Date: August 21, 2014
District: Headquarters - Sacramento
Contact: Tamie McGowen
Phone: (916) 657-5060
FOR IMMEDIATE RELEASE
Caltrans Continues its Efforts to be Transparent and Accountable by Reporting on its Achievements and Where it Needs to Improve
SACRAMENTO - Caltrans today released the second issue of The Mile Marker: A Caltrans Performance Report, an ongoing assessment to share with the public the department’s performance and progress as it works to protect, improve and modernize California’s transportation system.
"Caltrans is continually moving forward to be a successful, performance-driven, transparent organization,” said Caltrans Director Malcolm Dougherty. “The Mile Marker is our way of being accountable to the public and stakeholders on how we are doing on critical transportation metrics."
This issue shows that Caltrans needs to make improvements in certain aspects related to its key performance areas: safety, mobility, sustainability, delivery and maintenance. Caltrans met 5 of its 17 performance targets during this reporting period, up from four during the last reporting period due to an increase in the percentage of Caltrans’ total annual state expenditures going to small businesses. Of the 12 goals not yet met, progress is being made on seven of them.
"We are investing in an integrated multi-modal transportation system to move people and goods throughout California,” continued Dougherty. “Our newly adopted goals of safety, sustainability, stewardship, system performance and organizational excellence are clearly articulated and discussed in this issue. We hope you enjoy it."
The articles within this issue of The Mile Marker take a look at several projects and efforts currently underway by Caltrans that reflect a new mission and focus – providing a safe, sustainable, integrated and efficient transportation system. These include:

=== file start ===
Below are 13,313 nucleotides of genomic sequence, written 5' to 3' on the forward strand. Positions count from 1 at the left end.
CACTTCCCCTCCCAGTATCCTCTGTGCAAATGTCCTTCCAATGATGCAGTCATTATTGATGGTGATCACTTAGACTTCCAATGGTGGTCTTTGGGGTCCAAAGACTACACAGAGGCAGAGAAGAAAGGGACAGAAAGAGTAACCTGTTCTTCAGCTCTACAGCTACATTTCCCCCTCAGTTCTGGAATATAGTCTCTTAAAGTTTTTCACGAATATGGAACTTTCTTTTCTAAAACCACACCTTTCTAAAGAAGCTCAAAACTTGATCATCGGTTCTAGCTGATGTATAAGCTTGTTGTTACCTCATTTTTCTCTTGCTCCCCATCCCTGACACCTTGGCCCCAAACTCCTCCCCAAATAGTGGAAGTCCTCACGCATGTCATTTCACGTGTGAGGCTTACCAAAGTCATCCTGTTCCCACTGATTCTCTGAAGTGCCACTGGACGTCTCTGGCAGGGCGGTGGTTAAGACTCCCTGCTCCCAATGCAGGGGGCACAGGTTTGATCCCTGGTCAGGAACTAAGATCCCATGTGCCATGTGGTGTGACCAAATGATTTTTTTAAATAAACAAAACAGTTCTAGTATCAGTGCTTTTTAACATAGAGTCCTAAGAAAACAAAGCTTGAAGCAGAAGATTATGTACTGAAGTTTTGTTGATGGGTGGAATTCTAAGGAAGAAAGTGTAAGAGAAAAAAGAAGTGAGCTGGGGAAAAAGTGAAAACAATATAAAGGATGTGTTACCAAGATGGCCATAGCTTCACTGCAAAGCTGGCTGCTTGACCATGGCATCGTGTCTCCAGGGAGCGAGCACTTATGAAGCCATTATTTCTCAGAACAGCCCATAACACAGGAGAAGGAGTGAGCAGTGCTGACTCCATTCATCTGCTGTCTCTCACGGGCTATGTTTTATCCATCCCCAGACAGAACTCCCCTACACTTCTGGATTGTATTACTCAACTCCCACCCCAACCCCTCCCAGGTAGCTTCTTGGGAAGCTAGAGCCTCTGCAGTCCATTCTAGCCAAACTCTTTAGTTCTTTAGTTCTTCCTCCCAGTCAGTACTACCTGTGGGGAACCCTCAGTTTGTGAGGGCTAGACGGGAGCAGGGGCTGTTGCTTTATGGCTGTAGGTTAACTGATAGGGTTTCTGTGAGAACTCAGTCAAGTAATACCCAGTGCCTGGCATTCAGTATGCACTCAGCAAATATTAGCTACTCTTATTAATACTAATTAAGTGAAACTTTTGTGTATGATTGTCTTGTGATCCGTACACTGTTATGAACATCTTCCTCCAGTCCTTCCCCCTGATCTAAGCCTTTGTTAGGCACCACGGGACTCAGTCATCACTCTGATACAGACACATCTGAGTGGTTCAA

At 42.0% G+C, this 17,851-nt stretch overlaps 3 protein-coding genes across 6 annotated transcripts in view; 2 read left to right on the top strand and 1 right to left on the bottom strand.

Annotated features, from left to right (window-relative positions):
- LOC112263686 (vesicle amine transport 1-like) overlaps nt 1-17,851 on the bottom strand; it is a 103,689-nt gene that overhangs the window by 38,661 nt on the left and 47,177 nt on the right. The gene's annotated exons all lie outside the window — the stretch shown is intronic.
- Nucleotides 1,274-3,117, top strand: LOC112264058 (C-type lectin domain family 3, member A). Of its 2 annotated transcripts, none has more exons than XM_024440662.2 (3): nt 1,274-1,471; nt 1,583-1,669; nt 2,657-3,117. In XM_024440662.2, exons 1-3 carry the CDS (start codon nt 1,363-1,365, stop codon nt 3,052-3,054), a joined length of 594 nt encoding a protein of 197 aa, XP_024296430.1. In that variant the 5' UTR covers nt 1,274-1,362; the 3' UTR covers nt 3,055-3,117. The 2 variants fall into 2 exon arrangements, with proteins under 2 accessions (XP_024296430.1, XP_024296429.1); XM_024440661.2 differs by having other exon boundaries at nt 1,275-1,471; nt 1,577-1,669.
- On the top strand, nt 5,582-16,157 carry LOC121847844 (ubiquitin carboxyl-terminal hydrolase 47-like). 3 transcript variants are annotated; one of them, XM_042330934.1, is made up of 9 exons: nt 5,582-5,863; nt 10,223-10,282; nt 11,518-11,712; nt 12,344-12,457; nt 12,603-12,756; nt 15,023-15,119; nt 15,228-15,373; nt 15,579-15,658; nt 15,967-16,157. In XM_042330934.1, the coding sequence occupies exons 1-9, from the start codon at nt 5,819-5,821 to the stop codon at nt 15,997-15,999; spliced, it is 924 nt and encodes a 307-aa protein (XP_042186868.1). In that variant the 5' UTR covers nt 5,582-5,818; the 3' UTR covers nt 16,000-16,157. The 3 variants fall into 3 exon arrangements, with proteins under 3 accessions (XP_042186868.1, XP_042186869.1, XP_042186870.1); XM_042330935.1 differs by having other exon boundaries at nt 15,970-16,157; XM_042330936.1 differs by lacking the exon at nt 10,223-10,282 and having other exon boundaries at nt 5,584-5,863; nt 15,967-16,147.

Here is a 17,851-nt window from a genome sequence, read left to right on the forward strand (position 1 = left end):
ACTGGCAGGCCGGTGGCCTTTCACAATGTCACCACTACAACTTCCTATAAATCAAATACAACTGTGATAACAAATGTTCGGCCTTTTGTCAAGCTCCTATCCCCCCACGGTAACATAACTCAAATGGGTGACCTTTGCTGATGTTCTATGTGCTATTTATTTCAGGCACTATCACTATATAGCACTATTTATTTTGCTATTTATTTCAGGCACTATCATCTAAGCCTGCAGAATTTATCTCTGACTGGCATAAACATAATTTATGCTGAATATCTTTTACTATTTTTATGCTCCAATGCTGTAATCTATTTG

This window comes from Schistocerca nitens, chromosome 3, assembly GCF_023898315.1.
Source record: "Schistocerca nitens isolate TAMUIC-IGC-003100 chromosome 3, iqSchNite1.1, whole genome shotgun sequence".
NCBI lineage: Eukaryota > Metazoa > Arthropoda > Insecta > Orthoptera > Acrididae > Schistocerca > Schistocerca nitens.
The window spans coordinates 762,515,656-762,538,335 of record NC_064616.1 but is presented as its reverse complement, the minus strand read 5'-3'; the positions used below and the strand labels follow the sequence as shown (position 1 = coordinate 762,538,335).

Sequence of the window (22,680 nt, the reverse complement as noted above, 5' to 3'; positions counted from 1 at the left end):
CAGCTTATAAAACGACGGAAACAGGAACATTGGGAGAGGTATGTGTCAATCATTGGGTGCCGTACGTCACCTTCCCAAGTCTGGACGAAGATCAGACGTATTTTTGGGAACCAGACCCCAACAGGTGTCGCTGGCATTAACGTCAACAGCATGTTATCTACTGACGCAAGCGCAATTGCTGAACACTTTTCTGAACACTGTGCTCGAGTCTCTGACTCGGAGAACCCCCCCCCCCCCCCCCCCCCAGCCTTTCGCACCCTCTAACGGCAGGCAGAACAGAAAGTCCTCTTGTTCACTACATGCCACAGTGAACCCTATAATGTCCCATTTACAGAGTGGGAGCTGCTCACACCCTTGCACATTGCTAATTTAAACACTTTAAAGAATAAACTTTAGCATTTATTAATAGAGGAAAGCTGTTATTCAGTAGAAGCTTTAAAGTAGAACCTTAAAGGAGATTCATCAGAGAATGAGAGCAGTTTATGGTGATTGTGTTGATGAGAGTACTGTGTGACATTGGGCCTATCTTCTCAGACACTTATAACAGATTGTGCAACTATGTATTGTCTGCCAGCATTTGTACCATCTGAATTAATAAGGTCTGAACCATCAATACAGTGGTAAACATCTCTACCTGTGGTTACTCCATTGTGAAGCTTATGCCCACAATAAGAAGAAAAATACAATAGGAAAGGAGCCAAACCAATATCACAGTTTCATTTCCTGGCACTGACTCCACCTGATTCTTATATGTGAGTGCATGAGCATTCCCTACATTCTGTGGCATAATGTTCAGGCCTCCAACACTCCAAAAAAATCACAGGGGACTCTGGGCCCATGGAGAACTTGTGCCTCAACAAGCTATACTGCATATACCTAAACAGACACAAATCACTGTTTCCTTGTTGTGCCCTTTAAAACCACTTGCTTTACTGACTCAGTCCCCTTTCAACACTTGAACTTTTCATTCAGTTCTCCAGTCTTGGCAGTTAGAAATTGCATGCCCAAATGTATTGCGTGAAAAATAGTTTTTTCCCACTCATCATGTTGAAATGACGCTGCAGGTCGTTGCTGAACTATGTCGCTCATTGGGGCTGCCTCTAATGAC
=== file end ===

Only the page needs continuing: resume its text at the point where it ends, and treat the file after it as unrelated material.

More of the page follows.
· Retrofits of California’s highway lighting system to LED fixtures, which will reduce up to 20,000 tons of carbon dioxide equivalent per year once complete.
· The construction of a new rock shed and bridge along State Route 1 at Pitkins Curve, which will greatly reduce the cost of maintaining the highway from an estimated $112 million to only $1.7 million over the next 50 years.
· An increase in the number of zero-emission and hybrid vehicles in its fleet in order to meet Governor Brown’s goal of reducing greenhouse gas emissions.
· The creation of new partnerships with the bicycling community, allowing them to test different road surface treatments during a pavement improvement project on State Route 1, and ultimately being able to provide a pavement surface that meets the needs of everyone using the road.
The Mile Marker is one of the steps Caltrans is taking to improve its transparency and accountability by making the department’s work more accessible and understandable to the public. Its intention is also to quantify and measure the department’s performance – what’s working, what’s not and what could be improved – based on consistent markers.
“I applaud Caltrans’ continuing efforts toward introducing performance management within the department, as evidenced by the release of the second edition of The Mile Marker,” said Assembly Member Bonnie Lowenthal, chair of the Assembly Committee on Transportation. “By monitoring performance data and by reporting on that data, we can better work together to deliver our highest priority transportation services to the public.”
This report is an extension of reforms begun by Dougherty since being appointed director in 2012. That year, Dougherty initiated a program review to evaluate the entire department and make it more efficient. Caltrans incorporated input from local transportation partners and worked with the independent State Smart Transportation Initiative group. Caltrans is using the data from those reviews as the foundation for a new five-year strategic plan. In partnership with the California State Transportation Agency, Caltrans has already crafted a new mission, vision and set of goals for the department.
As part of the program review, Dougherty also made significant changes to the department’s organizational structure, making Caltrans a leaner, better-organized agency by merging divisions and functions. Caltrans is also strengthening its relationship with other agencies by changing the way it does business as it works with counties and cities to improve transportation across California.
Copies of this issue of The Mile Marker are available here:
Caltrans also releases 23 statutorily required reports on a periodic basis on subjects including project delivery, finance, fish passage, state rail and highway maintenance. These reports are located here: http://dot.ca.gov/reports-legislature.htm.
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